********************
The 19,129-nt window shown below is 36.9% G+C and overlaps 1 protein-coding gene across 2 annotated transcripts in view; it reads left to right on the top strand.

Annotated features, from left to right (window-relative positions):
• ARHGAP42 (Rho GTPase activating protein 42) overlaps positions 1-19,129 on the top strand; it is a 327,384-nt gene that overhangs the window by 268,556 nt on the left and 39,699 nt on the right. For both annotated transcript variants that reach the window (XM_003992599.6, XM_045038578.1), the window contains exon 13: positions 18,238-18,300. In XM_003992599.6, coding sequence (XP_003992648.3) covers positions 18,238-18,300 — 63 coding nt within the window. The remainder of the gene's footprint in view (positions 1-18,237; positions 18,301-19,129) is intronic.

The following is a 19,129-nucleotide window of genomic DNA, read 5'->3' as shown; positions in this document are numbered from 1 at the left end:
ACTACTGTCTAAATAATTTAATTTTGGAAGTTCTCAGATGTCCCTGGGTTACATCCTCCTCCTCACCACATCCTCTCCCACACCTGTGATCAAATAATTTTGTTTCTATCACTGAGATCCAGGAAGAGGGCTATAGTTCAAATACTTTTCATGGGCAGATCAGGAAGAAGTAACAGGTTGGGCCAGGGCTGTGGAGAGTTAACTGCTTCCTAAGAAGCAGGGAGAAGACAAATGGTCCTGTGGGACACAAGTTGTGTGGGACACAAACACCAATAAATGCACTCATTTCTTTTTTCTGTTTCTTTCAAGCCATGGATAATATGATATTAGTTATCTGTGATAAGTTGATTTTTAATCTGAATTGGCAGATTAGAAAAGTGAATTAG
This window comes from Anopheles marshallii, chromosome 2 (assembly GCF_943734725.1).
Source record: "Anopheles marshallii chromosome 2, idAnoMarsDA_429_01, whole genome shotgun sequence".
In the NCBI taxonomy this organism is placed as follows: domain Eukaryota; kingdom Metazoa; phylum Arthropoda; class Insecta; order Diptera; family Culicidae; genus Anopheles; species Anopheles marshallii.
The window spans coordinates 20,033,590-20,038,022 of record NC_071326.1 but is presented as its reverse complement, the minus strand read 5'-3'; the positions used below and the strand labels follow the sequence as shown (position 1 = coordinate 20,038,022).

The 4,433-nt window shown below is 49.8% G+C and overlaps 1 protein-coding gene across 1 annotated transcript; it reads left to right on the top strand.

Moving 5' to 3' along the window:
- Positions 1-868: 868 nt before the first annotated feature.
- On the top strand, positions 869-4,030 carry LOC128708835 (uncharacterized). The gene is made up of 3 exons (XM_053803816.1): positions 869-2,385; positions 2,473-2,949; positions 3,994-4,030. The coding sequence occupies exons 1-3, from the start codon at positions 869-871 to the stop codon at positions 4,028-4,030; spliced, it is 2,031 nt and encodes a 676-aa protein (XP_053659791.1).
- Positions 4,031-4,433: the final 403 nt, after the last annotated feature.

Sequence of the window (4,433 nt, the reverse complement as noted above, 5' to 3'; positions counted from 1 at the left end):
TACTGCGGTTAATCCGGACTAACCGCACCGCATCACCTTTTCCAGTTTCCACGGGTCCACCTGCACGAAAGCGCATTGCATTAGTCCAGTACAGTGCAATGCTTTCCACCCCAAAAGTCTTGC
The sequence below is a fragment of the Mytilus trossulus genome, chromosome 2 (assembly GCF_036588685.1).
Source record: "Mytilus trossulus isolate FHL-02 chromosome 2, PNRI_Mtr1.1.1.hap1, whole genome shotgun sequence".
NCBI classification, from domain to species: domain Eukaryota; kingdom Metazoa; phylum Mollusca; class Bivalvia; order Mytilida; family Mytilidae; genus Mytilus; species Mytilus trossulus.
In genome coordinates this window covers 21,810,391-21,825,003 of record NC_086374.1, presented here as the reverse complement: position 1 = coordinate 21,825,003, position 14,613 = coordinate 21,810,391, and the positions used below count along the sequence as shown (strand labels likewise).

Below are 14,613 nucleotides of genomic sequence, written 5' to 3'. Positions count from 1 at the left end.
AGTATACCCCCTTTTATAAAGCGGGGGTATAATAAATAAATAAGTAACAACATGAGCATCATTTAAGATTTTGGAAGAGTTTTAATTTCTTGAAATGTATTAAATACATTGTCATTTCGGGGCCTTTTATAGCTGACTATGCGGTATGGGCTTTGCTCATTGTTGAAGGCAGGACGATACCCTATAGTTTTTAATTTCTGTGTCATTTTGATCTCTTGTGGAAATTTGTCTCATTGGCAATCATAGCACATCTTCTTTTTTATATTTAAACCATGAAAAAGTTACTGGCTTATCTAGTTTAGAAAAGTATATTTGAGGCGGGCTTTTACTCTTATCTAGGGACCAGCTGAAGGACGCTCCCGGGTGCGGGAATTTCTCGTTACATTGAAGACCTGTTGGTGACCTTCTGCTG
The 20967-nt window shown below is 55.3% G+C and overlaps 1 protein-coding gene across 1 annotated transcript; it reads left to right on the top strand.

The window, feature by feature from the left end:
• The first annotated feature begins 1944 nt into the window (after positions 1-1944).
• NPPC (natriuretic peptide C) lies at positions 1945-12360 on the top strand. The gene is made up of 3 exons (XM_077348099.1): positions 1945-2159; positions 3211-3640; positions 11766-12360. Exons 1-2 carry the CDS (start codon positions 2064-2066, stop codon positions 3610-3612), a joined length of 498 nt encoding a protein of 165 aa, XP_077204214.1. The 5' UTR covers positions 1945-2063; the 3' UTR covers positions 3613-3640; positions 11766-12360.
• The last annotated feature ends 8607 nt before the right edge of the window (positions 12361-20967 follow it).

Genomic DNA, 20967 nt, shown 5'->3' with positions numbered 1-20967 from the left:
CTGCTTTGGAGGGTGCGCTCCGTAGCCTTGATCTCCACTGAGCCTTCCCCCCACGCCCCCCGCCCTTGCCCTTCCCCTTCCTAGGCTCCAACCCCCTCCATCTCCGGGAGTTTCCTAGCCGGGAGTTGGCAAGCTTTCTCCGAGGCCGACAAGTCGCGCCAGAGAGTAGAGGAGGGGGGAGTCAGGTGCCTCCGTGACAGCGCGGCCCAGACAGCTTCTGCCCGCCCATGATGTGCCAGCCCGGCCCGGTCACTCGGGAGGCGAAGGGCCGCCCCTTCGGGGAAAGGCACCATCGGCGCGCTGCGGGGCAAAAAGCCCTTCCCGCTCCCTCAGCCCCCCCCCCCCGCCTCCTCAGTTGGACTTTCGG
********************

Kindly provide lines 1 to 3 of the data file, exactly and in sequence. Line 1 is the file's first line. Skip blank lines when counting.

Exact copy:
The 19,129-nt window shown below is 36.9% G+C and overlaps 1 protein-coding gene across 2 annotated transcripts in view; it reads left to right on the top strand.

Annotated features, from left to right (window-relative positions):
• ARHGAP42 (Rho GTPase activating protein 42) overlaps positions 1-19,129 on the top strand; it is a 327,384-nt gene that overhangs the window by 268,556 nt on the left and 39,699 nt on the right. For both annotated transcript variants that reach the window (XM_003992599.6, XM_045038578.1), the window contains exon 13: positions 18,238-18,300. In XM_003992599.6, coding sequence (XP_003992648.3) covers positions 18,238-18,300 — 63 coding nt within the window. The remainder of the gene's footprint in view (positions 1-18,237; positions 18,301-19,129) is intronic.